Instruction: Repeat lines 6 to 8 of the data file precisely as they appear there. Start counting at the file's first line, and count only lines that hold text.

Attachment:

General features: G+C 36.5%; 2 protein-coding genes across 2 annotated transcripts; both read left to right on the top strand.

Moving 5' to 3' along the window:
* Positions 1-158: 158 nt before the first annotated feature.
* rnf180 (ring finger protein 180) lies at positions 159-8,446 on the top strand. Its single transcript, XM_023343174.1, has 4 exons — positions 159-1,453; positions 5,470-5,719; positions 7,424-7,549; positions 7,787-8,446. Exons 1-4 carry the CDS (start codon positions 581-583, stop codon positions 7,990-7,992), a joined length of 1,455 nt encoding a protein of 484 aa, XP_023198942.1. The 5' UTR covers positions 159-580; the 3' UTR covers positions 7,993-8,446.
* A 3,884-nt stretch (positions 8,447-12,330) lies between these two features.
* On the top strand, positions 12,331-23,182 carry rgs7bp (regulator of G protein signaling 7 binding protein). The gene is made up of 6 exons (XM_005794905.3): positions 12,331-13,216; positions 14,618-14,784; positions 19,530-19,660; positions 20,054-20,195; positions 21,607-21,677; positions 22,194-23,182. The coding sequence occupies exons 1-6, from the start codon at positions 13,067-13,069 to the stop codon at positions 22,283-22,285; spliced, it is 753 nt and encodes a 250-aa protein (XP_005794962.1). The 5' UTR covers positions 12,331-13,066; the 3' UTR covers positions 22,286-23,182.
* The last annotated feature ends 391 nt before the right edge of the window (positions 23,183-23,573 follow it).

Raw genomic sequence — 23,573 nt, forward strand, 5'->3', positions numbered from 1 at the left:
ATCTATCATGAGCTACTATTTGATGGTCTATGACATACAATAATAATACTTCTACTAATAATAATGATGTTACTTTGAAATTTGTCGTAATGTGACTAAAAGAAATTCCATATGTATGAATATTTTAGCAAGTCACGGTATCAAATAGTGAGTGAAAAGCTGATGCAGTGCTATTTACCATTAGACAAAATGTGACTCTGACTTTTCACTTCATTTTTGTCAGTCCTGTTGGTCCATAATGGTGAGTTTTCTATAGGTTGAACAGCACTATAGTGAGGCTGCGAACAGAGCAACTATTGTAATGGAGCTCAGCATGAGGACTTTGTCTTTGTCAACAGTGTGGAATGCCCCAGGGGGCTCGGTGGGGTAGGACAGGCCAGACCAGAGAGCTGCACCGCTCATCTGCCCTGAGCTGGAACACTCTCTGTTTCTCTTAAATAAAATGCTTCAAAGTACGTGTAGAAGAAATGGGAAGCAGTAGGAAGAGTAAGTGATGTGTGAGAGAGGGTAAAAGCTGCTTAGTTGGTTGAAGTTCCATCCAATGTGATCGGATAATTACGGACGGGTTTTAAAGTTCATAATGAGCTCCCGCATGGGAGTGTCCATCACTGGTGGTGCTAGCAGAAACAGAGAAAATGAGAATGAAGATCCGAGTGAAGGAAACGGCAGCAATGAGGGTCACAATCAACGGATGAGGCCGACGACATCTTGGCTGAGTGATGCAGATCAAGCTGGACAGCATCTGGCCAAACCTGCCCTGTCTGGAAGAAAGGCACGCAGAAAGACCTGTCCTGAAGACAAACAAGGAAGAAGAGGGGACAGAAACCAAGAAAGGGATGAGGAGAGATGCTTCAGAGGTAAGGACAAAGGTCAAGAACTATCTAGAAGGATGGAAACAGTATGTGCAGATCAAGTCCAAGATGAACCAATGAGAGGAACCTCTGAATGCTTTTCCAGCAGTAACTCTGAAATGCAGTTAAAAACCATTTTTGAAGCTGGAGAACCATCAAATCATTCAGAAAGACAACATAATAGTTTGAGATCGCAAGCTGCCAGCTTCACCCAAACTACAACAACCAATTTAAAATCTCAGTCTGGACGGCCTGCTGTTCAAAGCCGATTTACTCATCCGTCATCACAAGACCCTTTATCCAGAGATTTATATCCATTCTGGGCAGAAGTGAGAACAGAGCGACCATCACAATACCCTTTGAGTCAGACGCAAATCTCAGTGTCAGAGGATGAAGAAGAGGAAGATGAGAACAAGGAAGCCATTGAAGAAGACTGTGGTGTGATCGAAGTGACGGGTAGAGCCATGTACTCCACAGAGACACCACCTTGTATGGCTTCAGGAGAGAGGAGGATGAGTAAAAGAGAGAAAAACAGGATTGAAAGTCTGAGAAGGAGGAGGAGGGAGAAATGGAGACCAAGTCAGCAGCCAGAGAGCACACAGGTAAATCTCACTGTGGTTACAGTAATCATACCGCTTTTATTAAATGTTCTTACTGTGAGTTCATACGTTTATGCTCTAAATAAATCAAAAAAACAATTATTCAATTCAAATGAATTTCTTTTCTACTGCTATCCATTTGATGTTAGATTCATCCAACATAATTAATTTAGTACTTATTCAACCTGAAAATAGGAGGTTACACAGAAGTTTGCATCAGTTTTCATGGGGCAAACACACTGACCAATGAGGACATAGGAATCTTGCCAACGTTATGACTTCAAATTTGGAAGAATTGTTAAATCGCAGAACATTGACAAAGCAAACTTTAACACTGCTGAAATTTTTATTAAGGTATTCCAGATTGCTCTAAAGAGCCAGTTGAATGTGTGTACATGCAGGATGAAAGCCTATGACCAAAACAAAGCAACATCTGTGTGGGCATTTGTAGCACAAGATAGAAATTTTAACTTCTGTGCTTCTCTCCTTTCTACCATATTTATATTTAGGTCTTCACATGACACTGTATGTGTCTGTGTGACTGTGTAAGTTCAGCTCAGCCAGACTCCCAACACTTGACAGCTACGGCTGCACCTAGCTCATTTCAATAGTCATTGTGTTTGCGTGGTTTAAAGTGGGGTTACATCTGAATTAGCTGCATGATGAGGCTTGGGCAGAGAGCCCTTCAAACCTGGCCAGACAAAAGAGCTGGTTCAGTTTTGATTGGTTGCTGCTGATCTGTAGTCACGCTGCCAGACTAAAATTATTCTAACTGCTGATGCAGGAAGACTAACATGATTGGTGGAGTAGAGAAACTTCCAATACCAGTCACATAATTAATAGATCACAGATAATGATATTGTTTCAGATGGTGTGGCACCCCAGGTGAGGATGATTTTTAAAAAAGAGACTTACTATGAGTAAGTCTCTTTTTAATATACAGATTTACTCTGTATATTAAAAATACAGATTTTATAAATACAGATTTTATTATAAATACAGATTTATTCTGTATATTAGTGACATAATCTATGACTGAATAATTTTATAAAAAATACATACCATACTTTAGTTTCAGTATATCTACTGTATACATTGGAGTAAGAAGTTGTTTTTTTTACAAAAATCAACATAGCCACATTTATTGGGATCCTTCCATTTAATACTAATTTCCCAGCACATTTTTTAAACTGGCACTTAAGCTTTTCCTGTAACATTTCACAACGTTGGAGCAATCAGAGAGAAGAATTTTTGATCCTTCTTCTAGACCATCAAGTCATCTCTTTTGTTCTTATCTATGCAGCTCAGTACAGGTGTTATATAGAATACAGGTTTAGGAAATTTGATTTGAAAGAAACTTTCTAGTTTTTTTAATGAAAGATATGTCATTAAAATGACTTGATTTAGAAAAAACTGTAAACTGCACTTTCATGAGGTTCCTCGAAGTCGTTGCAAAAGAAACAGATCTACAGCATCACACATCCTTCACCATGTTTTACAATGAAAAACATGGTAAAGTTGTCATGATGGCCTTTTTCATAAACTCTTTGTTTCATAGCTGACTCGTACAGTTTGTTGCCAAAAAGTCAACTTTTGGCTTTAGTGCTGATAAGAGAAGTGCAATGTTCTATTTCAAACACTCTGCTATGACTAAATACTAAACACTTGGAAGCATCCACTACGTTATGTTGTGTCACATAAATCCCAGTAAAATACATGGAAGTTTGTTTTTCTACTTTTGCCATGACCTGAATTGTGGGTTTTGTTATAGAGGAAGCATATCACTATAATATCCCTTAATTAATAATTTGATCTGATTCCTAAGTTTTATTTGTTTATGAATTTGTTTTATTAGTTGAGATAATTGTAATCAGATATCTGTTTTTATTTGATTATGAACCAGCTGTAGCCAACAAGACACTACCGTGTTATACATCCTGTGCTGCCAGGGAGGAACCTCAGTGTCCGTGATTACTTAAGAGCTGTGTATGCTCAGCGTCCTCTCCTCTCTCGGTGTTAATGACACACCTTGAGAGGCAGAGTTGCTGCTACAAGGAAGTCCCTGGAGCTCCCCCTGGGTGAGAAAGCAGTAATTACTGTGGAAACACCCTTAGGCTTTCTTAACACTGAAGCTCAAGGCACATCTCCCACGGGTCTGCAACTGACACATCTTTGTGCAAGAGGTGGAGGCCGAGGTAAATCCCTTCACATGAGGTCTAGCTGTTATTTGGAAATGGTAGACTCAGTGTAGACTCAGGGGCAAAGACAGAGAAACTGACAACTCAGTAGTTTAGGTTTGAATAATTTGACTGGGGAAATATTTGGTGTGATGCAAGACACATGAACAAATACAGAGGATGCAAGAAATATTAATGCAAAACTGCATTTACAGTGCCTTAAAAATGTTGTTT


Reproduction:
* On the top strand, positions 12,331-23,182 carry rgs7bp (regulator of G protein signaling 7 binding protein). The gene is made up of 6 exons (XM_005794905.3): positions 12,331-13,216; positions 14,618-14,784; positions 19,530-19,660; positions 20,054-20,195; positions 21,607-21,677; positions 22,194-23,182. The coding sequence occupies exons 1-6, from the start codon at positions 13,067-13,069 to the stop codon at positions 22,283-22,285; spliced, it is 753 nt and encodes a 250-aa protein (XP_005794962.1). The 5' UTR covers positions 12,331-13,066; the 3' UTR covers positions 22,286-23,182.
* The last annotated feature ends 391 nt before the right edge of the window (positions 23,183-23,573 follow it).

Raw genomic sequence — 23,573 nt, forward strand, 5'->3', positions numbered from 1 at the left: